Gordon Murray never meant his F1 to race, but when pressure was applied by two eager racing customers, he had a perfect basis. From the fabulous three-seater F1, his team produced a racing version that first dominated the BPR series and then brought victory at Le Mans first time out.
Author Mark Cole watched their progress as commentator and reporter on endurance racing for many years, attending most of the races described here, and explains the mods needed to make the car run at race speeds first for four hours, then 24 – endless mods, minor or major, which left it looking like its road car basis but substantially quicker and tougher. Frustrated at having to reduce the V12’s power and remove his active fan-assisted aero system for racing, Murray says, “It’s ironic that we had to chuck away all the interesting stuff!” He adds that the ’95 car was 70% road, 30% race; by 1996 those ratios were reversed.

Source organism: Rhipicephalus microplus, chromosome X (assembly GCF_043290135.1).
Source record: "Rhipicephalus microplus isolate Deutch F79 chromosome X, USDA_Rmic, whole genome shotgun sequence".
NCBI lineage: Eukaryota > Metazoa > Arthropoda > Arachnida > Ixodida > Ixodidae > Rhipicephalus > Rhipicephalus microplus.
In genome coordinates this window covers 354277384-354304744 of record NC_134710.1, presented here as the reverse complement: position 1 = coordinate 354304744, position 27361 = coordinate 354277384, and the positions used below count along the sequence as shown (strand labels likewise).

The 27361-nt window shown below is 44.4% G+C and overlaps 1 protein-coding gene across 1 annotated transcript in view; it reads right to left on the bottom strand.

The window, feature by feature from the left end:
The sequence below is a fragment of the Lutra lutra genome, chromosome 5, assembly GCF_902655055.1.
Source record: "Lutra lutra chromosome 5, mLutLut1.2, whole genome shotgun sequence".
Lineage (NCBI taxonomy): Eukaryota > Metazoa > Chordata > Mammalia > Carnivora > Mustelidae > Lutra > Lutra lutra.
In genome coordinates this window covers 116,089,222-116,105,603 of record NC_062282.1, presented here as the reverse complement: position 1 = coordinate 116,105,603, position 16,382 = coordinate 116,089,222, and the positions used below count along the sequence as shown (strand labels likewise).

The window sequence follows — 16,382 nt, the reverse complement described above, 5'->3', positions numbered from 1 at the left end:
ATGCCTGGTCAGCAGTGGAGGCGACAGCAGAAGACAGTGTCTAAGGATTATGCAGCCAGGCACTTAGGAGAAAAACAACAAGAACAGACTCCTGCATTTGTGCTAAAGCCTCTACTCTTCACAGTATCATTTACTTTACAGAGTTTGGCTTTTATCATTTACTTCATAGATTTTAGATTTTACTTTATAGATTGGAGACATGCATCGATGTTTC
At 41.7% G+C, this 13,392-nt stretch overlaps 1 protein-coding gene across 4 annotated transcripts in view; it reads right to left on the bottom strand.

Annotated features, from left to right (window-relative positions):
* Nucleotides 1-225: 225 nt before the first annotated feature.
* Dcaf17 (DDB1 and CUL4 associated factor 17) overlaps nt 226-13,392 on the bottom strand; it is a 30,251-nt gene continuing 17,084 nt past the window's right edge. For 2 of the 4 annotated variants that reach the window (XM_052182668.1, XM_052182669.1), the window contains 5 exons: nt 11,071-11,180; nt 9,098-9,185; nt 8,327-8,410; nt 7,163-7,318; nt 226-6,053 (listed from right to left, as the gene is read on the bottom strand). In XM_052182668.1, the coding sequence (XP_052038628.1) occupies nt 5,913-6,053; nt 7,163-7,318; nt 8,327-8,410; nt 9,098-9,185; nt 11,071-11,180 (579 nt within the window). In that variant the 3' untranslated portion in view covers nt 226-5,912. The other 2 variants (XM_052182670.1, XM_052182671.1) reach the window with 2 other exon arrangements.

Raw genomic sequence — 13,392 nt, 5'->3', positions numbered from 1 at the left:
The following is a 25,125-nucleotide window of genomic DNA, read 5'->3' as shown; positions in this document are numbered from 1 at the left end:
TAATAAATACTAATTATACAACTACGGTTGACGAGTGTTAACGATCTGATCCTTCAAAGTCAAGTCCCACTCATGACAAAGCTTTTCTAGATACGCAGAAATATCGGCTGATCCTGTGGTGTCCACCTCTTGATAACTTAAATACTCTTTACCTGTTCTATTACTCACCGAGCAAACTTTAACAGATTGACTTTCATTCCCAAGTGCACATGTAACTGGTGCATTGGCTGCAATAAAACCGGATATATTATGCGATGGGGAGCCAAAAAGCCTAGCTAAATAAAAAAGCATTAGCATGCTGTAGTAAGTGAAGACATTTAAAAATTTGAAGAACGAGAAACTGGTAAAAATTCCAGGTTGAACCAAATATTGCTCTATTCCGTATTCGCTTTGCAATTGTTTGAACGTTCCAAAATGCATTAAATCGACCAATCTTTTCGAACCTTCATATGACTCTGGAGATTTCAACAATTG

After a biography of Bruce McLaren, Cole describes the revival of GT racing which gave the car a yard to play in, the development of the road car and then the changes that created the GTR. Yet surprisingly all that is over by p41; the rest of volume one consists of complete reports for every single race the cars did up to the 2005 Japanese GT series. And that’s another 300 pages. It’s not bedtime reading. However, there is more to settle down with in volume two where the 28 chassis histories mix with team and driver memories, owner reflections and a fun chapter on driving to Le Mans by road in Ray Bellm’s car that a year before had finished ninth in the race.